This guidance published by the ICO last month includes details on what right of access is, why it is important, and also what specific information an individual is entitled to. The information provided in this guidance also includes direction on who should be handling requests and in what manner requests should be handled, complete with relatable examples, which the individuals in an organisation can follow and apply to their circumstances to gain a better understanding of how things should proceed.

 

The ICO was able to clarify a few key points raised by organisations during the guidance consultation phase. 

 

There were a few key points raised for clarification by the organisations regarding their obligations, which the ICO cleared up. For one, stopping the timer on response time, when clarification is needed to provide a response is definitely now allowed. The ICO also clarified what a manifestly excessive request is, and offered guidance on how to navigate dealing with those, including when and how an admin fee may be applied to some requests.

The ICO has further plans to create several resources for business on the topic of SARs.

 

The ICO has plans on creating a suite of resources. This will include an even more simplified guide for small businesses regarding subject access requests with key information from the general guide which would specifically benefit them. This information is viewed as essential to organisations, to ensure trust from individuals, in the way an organisation handles their personal data, and by extension in the organisation itself.

 

Do you know how to handle DSARs and the rest of data subjects rights granted by the GDPR? Aphaia provides both GDPR and Data Protection Act 2018 consultancy services, including data protection impact assessments, and Data Protection Officer outsourcing. We can help your company get on track towards full compliance.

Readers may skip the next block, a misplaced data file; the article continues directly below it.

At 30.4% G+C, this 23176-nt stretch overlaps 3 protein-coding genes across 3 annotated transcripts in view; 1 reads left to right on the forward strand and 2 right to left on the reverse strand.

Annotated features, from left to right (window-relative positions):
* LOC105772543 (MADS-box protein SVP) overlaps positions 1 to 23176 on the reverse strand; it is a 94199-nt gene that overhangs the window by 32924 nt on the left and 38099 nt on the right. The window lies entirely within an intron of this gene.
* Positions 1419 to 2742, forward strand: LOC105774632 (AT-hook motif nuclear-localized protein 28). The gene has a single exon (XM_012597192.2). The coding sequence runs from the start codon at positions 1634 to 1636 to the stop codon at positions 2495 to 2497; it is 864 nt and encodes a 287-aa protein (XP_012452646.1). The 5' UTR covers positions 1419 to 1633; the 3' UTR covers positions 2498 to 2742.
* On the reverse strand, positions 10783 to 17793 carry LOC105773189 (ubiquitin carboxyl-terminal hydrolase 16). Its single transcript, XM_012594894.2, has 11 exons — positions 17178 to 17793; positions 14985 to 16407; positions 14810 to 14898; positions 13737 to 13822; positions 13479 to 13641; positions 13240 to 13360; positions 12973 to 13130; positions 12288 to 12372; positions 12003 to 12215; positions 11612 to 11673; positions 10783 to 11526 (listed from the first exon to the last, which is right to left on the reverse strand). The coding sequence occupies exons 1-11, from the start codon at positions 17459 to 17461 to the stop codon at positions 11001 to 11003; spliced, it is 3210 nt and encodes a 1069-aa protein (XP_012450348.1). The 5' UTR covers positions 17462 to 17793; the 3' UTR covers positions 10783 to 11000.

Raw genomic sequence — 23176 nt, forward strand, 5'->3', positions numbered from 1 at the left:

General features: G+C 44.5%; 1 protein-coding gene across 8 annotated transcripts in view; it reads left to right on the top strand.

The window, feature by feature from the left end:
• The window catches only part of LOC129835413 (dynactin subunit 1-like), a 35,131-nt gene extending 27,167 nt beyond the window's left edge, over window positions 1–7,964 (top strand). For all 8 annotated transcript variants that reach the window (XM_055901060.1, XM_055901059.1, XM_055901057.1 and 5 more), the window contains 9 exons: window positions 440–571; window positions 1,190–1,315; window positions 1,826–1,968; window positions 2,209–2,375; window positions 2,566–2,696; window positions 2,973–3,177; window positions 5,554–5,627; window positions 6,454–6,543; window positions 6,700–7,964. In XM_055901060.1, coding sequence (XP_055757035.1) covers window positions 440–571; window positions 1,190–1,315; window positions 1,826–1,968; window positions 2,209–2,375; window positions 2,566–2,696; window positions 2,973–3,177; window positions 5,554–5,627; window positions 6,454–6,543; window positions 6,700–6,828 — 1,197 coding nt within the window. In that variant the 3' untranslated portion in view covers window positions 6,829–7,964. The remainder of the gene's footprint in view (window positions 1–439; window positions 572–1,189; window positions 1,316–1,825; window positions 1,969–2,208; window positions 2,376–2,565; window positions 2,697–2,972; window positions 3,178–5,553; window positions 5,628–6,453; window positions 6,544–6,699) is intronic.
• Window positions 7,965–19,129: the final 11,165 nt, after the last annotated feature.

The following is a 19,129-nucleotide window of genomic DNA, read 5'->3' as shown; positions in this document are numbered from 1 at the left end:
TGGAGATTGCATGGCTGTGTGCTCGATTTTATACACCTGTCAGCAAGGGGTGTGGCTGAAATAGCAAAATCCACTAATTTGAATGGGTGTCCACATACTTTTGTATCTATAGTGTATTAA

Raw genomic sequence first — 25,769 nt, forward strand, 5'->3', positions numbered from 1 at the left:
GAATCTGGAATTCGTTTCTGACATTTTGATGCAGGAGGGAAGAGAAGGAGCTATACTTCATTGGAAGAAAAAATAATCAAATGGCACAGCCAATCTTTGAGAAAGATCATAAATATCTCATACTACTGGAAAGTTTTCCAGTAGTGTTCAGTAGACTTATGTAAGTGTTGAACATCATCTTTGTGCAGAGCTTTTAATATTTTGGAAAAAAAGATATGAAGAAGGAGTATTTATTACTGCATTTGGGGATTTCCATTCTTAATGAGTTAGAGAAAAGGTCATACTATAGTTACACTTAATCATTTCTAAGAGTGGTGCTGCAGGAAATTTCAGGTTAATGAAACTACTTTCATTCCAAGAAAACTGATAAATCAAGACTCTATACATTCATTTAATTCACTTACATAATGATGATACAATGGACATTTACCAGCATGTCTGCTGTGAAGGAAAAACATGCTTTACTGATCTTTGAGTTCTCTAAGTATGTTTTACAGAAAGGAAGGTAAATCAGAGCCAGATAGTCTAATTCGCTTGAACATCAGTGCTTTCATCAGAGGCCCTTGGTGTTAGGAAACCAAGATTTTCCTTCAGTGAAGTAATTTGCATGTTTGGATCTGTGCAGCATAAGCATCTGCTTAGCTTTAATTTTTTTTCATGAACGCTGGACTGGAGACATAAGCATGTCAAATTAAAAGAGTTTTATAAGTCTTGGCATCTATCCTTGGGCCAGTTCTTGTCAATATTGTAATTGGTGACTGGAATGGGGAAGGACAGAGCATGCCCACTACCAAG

A data broking investigation

A data broking investigation by ICO results in enforcement action against Experian.

A data broking investigation conducted over the past two years has resulted in an enforcement action against the company Experian.

 

A data broking investigation into Experian as well as Equifax and TransUnion and their use of personal data within their data broken businesses has resulted in enforcement action. The ICO published a report earlier this month, on the findings of their extensive investigation into these data broking companies, their processes, and the legislative framework which led to this outcome.

 

The investigation found significant processing of personal data unbeknownst to the data subjects, by the CRAs; Equifax, TransUnion and Experian.

 

The investigation by the ICO uncovered how these three CRAs (Credit Reference Agencies) were trading, enriching and enhancing people’s personal data without their knowledge. This personal data was then used by commercial organizations, political parties and charities to find new customers, build profiles about people, and also identify the people most likely to be able to afford their goods and services.